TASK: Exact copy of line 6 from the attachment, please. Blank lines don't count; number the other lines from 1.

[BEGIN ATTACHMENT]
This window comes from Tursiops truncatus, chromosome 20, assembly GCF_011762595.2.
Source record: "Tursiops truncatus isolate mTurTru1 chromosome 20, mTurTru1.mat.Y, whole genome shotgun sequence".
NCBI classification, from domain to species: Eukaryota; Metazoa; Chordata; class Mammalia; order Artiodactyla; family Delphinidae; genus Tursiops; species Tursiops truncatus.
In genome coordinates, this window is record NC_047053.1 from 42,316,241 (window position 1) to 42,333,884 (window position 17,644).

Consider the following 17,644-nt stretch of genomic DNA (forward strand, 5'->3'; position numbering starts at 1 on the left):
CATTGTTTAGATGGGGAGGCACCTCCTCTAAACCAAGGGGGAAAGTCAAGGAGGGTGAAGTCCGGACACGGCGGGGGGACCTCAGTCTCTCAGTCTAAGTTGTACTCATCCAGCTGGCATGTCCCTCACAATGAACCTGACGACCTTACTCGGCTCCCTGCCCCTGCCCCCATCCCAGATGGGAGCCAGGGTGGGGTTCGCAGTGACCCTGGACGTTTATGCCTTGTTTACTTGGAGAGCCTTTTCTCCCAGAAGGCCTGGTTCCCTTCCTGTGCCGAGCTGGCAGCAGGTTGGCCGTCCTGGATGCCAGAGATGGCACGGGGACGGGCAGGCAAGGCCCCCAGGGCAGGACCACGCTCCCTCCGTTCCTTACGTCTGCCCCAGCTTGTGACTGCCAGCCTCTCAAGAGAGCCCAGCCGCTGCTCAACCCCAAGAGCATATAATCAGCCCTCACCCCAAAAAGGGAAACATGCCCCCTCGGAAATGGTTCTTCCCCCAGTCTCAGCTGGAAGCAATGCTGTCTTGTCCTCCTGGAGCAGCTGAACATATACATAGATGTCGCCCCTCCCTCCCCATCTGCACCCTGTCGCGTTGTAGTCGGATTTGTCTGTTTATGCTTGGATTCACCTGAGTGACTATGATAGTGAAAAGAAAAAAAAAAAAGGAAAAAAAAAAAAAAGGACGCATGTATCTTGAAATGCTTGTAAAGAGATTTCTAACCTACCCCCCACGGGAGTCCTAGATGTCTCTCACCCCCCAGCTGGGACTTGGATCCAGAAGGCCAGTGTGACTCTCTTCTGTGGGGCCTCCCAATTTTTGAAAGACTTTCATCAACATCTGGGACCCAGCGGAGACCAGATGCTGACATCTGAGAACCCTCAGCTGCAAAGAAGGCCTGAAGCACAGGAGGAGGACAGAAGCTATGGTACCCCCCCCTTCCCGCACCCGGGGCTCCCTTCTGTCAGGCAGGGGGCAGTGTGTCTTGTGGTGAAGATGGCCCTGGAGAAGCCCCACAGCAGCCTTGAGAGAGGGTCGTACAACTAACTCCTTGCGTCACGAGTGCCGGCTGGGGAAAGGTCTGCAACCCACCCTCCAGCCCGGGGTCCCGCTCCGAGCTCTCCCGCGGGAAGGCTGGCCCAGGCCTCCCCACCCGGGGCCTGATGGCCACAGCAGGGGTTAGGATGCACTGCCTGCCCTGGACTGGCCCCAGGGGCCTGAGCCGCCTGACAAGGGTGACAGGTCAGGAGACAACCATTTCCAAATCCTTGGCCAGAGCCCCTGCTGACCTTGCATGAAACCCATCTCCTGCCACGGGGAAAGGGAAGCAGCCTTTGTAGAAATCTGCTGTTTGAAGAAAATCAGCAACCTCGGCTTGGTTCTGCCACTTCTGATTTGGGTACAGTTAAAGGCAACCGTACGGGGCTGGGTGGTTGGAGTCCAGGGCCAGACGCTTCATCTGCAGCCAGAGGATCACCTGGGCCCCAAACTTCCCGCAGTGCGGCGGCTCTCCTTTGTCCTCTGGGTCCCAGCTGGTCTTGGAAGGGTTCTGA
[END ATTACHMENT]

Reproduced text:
CATTGTTTAGATGGGGAGGCACCTCCTCTAAACCAAGGGGGAAAGTCAAGGAGGGTGAAGTCCGGACACGGCGGGGGGACCTCAGTCTCTCAGTCTAAGTTGTACTCATCCAGCTGGCATGTCCCTCACAATGAACCTGACGACCTTACTCGGCTCCCTGCCCCTGCCCCCATCCCAGATGGGAGCCAGGGTGGGGTTCGCAGTGACCCTGGACGTTTATGCCTTGTTTACTTGGAGAGCCTTTTCTCCCAGAAGGCCTGGTTCCCTTCCTGTGCCGAGCTGGCAGCAGGTTGGCCGTCCTGGATGCCAGAGATGGCACGGGGACGGGCAGGCAAGGCCCCCAGGGCAGGACCACGCTCCCTCCGTTCCTTACGTCTGCCCCAGCTTGTGACTGCCAGCCTCTCAAGAGAGCCCAGCCGCTGCTCAACCCCAAGAGCATATAATCAGCCCTCACCCCAAAAAGGGAAACATGCCCCCTCGGAAATGGTTCTTCCCCCAGTCTCAGCTGGAAGCAATGCTGTCTTGTCCTCCTGGAGCAGCTGAACATATACATAGATGTCGCCCCTCCCTCCCCATCTGCACCCTGTCGCGTTGTAGTCGGATTTGTCTGTTTATGCTTGGATTCACCTGAGTGACTATGATAGTGAAAAGAAAAAAAAAAAAGGAAAAAAAAAAAAAAGGACGCATGTATCTTGAAATGCTTGTAAAGAGATTTCTAACCTACCCCCCACGGGAGTCCTAGATGTCTCTCACCCCCCAGCTGGGACTTGGATCCAGAAGGCCAGTGTGACTCTCTTCTGTGGGGCCTCCCAATTTTTGAAAGACTTTCATCAACATCTGGGACCCAGCGGAGACCAGATGCTGACATCTGAGAACCCTCAGCTGCAAAGAAGGCCTGAAGCACAGGAGGAGGACAGAAGCTATGGTACCCCCCCCTTCCCGCACCCGGGGCTCCCTTCTGTCAGGCAGGGGGCAGTGTGTCTTGTGGTGAAGATGGCCCTGGAGAAGCCCCACAGCAGCCTTGAGAGAGGGTCGTACAACTAACTCCTTGCGTCACGAGTGCCGGCTGGGGAAAGGTCTGCAACCCACCCTCCAGCCCGGGGTCCCGCTCCGAGCTCTCCCGCGGGAAGGCTGGCCCAGGCCTCCCCACCCGGGGCCTGATGGCCACAGCAGGGGTTAGGATGCACTGCCTGCCCTGGACTGGCCCCAGGGGCCTGAGCCGCCTGACAAGGGTGACAGGTCAGGAGACAACCATTTCCAAATCCTTGGCCAGAGCCCCTGCTGACCTTGCATGAAACCCATCTCCTGCCACGGGGAAAGGGAAGCAGCCTTTGTAGAAATCTGCTGTTTGAAGAAAATCAGCAACCTCGGCTTGGTTCTGCCACTTCTGATTTGGGTACAGTTAAAGGCAACCGTACGGGGCTGGGTGGTTGGAGTCCAGGGCCAGACGCTTCATCTGCAGCCAGAGGATCACCTGGGCCCCAAACTTCCCGCAGTGCGGCGGCTCTCCTTTGTCCTCTGGGTCCCAGCTGGTCTTGGAAGGGTTCTGA